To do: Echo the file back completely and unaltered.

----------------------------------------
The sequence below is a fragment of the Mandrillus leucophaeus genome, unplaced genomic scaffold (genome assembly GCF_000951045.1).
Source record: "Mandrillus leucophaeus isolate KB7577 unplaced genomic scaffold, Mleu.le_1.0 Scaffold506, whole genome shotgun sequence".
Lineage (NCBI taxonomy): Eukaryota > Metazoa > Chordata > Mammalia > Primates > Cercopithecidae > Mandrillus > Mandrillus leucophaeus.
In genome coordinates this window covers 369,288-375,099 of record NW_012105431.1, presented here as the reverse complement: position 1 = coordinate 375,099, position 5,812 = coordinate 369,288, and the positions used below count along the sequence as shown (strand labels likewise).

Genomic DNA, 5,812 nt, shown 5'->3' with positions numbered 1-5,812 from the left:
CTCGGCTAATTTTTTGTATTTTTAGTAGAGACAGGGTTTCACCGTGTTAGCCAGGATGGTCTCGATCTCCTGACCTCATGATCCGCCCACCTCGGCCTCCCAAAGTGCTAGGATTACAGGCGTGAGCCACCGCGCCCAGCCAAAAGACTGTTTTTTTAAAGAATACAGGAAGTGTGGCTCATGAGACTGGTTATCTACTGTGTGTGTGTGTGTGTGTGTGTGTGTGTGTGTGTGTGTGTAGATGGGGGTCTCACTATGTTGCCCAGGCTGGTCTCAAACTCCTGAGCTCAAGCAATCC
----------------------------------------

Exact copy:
The sequence below is a fragment of the Mandrillus leucophaeus genome, unplaced genomic scaffold (genome assembly GCF_000951045.1).
Source record: "Mandrillus leucophaeus isolate KB7577 unplaced genomic scaffold, Mleu.le_1.0 Scaffold506, whole genome shotgun sequence".
Lineage (NCBI taxonomy): Eukaryota > Metazoa > Chordata > Mammalia > Primates > Cercopithecidae > Mandrillus > Mandrillus leucophaeus.
In genome coordinates this window covers 369,288-375,099 of record NW_012105431.1, presented here as the reverse complement: position 1 = coordinate 375,099, position 5,812 = coordinate 369,288, and the positions used below count along the sequence as shown (strand labels likewise).

Genomic DNA, 5,812 nt, shown 5'->3' with positions numbered 1-5,812 from the left:
CTCGGCTAATTTTTTGTATTTTTAGTAGAGACAGGGTTTCACCGTGTTAGCCAGGATGGTCTCGATCTCCTGACCTCATGATCCGCCCACCTCGGCCTCCCAAAGTGCTAGGATTACAGGCGTGAGCCACCGCGCCCAGCCAAAAGACTGTTTTTTTAAAGAATACAGGAAGTGTGGCTCATGAGACTGGTTATCTACTGTGTGTGTGTGTGTGTGTGTGTGTGTGTGTGTGTGTGTGTAGATGGGGGTCTCACTATGTTGCCCAGGCTGGTCTCAAACTCCTGAGCTCAAGCAATCC